Feel overwhelmed trying to master all 10 intuitive eating principles at once? Get clarity on where to start instead with this beginner’s guide to implementing intuitive eating in a flexible, sustainable way.
- There are 10 major principles in intuitive eating
- Focusing on perfecting them all just keeps the diet mentality going
- Begin with 1 area most relevant to your needs
- Work with an intuitive eating counselor for guidance
- Build skills gradually with self-compassion
What Is Intuitive Eating?
Intuitive eating is an empowering shift of focus to the internal cues, from external rules.
It helps you develop a healthy relationship with food and your body that focuses on honoring your natural hunger and fullness cues rather than following certain food rules or diets.
The goal of intuitive eating is increasing your awareness of your body’s internal information. It’s about reconnecting with and trusting your body’s innate ability to signal when, what, and how much to eat.
While food rules and diets can lead to restriction and rebellion cycles, with intuitive eating, you develop awareness of hunger, fullness, cravings, and satisfaction signals from your body and use these cues to guide your food choices without judgment. This anti-diet approach has been shown to improve body image, food freedom, some health markers, and healthier food behaviors over time.
Tried everything else? Want something different?
Let’s chat about your goals, your situation, and whether this approach is right for you.
The 10 Principles of Intuitive Eating
Here are the 10 principles of intuitive eating:
- Reject the Diet Mentality – Stop dieting and trying to conform your body to unrealistic ideals. Make peace with your body at its natural weight and shape.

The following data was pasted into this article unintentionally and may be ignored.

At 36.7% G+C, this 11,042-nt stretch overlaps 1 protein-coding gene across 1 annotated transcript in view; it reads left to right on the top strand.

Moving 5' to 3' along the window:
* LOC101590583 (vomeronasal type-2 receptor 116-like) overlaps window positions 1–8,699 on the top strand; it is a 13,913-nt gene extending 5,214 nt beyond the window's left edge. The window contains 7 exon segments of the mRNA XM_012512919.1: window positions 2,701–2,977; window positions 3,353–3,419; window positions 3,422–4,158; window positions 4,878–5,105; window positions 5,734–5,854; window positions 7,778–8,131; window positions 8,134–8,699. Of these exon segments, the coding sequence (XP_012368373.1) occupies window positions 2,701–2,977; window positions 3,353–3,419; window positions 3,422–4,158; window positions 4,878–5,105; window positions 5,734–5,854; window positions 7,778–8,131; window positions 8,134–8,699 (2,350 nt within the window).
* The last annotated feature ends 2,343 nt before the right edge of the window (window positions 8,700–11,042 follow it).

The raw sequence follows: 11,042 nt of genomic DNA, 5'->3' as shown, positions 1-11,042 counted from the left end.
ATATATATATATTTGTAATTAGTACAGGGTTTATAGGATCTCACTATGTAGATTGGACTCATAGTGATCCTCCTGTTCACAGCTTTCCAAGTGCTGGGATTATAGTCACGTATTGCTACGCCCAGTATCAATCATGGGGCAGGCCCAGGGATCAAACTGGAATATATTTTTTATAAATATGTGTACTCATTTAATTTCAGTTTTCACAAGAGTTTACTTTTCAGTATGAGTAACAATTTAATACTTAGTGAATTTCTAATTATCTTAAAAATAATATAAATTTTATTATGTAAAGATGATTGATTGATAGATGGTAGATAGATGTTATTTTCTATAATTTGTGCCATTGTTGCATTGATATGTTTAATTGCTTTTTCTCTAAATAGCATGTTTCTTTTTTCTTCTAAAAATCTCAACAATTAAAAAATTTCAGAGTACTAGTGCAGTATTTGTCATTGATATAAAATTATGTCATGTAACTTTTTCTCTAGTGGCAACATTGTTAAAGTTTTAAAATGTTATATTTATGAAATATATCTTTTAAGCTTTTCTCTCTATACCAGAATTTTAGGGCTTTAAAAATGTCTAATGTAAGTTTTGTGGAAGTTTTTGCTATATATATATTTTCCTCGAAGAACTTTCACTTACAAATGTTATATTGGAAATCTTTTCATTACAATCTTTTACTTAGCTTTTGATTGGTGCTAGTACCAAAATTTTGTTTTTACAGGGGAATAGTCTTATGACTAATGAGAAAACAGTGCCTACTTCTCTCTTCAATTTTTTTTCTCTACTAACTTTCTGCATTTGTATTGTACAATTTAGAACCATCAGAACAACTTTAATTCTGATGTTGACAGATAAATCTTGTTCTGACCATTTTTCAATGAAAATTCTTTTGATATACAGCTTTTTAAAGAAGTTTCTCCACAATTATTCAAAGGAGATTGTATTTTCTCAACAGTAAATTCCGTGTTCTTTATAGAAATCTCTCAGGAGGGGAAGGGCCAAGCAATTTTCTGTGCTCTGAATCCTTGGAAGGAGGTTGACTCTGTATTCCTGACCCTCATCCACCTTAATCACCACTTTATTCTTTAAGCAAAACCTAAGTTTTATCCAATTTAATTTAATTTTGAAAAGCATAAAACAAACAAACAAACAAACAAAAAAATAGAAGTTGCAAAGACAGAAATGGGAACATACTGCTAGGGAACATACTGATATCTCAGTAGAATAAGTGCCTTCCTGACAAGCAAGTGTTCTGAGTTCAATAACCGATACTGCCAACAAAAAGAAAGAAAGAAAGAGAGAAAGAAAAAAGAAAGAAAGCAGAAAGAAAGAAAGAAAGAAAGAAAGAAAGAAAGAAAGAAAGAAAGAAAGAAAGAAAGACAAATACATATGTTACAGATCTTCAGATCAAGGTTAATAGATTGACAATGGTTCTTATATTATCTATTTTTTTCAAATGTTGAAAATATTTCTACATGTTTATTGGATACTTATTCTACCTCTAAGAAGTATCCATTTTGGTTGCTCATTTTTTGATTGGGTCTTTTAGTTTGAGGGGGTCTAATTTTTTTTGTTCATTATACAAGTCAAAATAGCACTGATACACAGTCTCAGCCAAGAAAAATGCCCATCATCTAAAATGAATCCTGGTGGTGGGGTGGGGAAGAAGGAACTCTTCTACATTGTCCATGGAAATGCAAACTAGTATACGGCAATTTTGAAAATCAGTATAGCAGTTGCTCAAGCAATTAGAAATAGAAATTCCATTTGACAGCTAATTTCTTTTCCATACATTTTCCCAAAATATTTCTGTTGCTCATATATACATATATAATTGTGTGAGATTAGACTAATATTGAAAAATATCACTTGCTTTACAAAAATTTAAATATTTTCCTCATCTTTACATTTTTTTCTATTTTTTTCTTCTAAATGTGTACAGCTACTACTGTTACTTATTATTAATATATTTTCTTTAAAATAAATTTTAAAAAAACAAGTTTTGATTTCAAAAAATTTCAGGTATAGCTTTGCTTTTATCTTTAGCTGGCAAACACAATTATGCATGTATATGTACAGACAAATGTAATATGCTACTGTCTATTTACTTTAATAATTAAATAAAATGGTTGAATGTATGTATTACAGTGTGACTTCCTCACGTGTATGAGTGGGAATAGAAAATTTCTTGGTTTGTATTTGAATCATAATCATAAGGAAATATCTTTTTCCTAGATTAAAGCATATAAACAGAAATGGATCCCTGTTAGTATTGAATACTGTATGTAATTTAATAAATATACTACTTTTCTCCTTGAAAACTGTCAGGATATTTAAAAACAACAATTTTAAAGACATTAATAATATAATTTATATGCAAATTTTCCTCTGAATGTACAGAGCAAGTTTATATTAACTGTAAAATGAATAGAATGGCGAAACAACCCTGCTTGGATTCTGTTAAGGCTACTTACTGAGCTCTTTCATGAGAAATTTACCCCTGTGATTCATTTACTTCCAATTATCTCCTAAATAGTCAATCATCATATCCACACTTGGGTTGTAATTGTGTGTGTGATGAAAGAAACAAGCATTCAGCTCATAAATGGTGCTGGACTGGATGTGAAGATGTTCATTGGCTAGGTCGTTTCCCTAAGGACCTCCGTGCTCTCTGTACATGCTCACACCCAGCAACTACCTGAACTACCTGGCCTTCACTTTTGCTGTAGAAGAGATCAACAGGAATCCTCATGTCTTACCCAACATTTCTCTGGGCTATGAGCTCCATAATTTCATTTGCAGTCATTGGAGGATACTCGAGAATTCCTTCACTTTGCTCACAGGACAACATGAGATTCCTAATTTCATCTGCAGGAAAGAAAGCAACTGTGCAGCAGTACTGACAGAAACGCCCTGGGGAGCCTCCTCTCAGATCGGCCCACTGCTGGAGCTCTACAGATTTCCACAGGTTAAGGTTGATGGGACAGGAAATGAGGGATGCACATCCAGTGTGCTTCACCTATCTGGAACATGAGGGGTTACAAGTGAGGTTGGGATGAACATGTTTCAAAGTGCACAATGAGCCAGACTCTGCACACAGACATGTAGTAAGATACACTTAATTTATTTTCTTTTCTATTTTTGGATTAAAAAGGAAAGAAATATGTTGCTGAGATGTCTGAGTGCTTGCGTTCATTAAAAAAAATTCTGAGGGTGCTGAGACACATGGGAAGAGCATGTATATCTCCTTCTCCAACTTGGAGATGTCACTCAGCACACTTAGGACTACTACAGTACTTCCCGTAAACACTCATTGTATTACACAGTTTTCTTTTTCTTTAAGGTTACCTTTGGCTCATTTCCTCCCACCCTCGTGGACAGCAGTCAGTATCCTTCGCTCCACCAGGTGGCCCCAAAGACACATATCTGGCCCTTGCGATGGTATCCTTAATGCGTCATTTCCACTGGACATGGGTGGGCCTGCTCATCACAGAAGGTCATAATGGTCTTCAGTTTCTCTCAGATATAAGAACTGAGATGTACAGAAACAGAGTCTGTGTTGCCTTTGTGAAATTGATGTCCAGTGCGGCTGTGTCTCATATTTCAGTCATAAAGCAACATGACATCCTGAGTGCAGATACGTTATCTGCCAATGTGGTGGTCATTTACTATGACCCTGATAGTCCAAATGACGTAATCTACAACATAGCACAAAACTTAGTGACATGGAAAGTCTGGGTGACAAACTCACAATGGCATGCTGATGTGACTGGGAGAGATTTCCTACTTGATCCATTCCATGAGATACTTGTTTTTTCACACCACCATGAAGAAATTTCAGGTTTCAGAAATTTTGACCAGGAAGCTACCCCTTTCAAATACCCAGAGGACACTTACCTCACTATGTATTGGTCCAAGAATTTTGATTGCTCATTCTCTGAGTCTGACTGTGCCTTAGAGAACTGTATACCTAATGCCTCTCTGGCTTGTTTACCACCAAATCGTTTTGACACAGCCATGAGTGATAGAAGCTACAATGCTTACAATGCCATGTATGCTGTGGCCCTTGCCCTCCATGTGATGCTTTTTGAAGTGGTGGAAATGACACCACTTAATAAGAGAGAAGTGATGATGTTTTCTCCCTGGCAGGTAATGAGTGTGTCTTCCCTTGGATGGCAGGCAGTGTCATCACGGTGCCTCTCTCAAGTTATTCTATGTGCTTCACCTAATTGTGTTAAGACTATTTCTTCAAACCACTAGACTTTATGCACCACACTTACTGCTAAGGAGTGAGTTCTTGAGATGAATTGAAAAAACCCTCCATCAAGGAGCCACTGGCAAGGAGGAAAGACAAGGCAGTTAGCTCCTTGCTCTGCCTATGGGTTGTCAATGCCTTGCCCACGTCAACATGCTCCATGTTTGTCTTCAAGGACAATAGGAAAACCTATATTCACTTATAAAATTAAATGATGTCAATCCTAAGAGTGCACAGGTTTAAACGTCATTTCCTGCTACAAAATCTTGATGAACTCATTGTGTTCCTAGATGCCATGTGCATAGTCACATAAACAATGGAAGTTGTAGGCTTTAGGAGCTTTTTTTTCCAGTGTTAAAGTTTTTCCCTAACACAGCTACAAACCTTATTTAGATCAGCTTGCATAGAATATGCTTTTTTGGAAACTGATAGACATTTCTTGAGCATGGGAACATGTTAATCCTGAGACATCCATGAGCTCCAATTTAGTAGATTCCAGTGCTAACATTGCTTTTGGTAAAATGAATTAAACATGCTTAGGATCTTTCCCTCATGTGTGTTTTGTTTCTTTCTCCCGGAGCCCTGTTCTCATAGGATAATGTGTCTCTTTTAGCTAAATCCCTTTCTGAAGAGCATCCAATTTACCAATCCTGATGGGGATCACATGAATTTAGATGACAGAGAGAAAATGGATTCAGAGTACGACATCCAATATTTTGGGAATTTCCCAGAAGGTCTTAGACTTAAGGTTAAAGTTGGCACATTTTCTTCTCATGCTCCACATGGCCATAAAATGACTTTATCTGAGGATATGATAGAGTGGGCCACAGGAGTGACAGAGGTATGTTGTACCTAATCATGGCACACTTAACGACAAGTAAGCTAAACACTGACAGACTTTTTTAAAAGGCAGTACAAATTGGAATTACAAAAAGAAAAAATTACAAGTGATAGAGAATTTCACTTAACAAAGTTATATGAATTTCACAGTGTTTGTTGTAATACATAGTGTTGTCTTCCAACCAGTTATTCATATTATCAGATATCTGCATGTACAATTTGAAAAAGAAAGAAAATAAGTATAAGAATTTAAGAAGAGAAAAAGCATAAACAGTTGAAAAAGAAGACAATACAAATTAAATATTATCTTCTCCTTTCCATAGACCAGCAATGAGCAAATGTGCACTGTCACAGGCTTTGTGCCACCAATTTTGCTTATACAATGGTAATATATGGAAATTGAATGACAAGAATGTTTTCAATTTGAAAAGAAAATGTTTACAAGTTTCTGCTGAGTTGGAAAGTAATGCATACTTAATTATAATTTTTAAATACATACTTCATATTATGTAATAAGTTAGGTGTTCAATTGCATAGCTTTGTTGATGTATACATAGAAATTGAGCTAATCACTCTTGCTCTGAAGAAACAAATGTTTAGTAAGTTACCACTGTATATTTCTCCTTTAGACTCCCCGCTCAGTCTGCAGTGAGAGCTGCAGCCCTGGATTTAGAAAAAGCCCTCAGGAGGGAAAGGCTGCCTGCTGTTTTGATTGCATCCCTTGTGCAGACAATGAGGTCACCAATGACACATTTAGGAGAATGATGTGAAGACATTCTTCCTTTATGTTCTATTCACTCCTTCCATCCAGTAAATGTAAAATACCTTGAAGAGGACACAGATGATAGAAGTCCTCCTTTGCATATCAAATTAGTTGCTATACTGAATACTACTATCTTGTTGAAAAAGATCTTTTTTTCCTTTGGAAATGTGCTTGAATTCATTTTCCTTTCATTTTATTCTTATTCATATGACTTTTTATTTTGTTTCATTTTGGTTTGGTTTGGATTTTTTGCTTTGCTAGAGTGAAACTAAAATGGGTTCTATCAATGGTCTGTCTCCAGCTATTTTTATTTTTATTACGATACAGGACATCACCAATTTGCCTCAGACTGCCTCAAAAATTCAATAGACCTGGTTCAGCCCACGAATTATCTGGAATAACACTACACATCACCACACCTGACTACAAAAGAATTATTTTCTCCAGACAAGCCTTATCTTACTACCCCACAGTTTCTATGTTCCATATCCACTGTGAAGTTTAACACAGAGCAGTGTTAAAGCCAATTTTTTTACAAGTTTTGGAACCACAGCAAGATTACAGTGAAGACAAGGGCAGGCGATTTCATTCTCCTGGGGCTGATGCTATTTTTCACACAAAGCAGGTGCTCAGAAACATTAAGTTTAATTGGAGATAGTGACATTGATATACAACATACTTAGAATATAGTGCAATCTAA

- Honor Your Hunger – Keep your body fed. Eat when you’re hungry and eat enough to feel satisfied. Learn your body’s signals so that you can truly give your body what it needs.
- Make Peace with Food – Stop labeling foods as “good” or “bad.” Give yourself unconditional permission to eat. All foods fit in a nourishing diet.
- Challenge the Food Police – Question and let go of rules like “don’t eat carbs late at night.” Statements like these, negative self-talk, guilt and shame, and more are unhelpful in developing a healthy, joyful relationship with your food.
- Discover the Satisfaction Factor – Notice how different foods make your body feel – satisfied and nourished versus too full or still hungry. Seek satisfying meals and meal experiences.
- Feel Your Fullness – Listen for signals that you’re full like a change to the taste of a food or feeling satisfied. Stop eating before feeling uncomfortably full.
- Cope with Your Emotions without Using Food – Food can be a coping strategy, but if it’s your only coping strategy, this won’t be satisfying. Build your toolbox of non-food ways to handle your feelings.